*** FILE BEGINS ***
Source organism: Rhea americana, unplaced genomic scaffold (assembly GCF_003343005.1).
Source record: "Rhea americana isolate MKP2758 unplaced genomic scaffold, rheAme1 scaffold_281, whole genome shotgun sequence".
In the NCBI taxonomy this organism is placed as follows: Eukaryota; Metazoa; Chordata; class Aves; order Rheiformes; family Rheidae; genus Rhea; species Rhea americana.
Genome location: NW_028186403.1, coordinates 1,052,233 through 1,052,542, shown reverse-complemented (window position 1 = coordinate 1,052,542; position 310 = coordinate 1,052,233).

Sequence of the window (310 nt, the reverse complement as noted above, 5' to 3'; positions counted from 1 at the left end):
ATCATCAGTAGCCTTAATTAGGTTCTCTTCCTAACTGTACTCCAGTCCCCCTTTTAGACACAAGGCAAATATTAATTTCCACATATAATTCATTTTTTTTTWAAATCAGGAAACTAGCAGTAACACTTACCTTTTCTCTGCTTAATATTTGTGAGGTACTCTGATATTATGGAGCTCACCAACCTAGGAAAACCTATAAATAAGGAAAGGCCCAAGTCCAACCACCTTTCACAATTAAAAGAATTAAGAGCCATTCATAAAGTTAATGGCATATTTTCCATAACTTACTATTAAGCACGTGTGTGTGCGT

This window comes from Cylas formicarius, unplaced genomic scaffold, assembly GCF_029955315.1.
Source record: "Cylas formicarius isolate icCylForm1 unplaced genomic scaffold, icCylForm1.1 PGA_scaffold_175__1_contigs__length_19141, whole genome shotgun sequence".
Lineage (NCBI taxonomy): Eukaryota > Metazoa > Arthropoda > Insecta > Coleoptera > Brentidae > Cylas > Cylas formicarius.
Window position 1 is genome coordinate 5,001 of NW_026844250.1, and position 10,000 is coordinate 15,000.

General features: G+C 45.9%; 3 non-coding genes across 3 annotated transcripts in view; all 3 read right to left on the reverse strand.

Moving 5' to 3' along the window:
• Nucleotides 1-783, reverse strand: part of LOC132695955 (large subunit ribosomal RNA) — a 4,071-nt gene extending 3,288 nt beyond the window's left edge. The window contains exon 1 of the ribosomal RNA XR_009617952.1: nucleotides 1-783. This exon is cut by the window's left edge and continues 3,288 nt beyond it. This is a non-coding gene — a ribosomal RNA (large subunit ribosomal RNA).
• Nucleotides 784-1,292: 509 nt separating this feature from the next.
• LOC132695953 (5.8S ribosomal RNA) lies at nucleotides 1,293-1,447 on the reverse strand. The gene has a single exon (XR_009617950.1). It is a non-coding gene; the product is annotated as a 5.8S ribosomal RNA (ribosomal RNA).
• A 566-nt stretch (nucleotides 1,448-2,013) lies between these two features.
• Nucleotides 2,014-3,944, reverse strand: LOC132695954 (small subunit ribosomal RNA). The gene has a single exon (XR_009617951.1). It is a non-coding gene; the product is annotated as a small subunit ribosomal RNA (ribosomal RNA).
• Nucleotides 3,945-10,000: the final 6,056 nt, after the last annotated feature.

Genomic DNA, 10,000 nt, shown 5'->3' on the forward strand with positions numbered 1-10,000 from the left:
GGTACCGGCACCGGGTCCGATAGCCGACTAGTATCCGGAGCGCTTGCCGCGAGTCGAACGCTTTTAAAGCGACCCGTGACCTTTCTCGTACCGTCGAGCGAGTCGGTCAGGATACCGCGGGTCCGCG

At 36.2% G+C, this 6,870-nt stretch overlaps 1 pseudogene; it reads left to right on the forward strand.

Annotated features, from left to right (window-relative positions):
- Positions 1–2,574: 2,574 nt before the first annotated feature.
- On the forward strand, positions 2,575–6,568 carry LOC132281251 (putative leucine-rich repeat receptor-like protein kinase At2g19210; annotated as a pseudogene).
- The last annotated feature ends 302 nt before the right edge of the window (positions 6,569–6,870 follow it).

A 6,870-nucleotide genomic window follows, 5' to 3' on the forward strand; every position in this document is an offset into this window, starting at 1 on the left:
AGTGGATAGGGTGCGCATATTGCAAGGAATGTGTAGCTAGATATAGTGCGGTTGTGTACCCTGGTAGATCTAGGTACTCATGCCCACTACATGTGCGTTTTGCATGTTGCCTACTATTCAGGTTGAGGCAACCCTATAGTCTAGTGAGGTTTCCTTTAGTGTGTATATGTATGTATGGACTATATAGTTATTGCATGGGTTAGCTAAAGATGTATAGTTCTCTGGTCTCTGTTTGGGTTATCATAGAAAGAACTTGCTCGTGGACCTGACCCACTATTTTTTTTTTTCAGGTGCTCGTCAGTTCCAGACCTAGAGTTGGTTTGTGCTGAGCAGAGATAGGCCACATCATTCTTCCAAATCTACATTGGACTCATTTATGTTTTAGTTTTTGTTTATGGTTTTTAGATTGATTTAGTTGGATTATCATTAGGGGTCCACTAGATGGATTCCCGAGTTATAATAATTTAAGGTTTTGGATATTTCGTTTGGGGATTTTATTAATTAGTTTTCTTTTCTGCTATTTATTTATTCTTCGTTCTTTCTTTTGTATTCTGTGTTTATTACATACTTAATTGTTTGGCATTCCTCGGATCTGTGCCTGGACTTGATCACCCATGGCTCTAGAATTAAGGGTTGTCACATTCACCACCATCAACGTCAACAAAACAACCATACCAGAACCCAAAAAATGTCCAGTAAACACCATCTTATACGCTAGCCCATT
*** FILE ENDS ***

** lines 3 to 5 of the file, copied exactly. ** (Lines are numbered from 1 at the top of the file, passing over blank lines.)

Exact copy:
In the NCBI taxonomy this organism is placed as follows: Eukaryota; Metazoa; Chordata; class Aves; order Rheiformes; family Rheidae; genus Rhea; species Rhea americana.
Genome location: NW_028186403.1, coordinates 1,052,233 through 1,052,542, shown reverse-complemented (window position 1 = coordinate 1,052,542; position 310 = coordinate 1,052,233).

Sequence of the window (310 nt, the reverse complement as noted above, 5' to 3'; positions counted from 1 at the left end):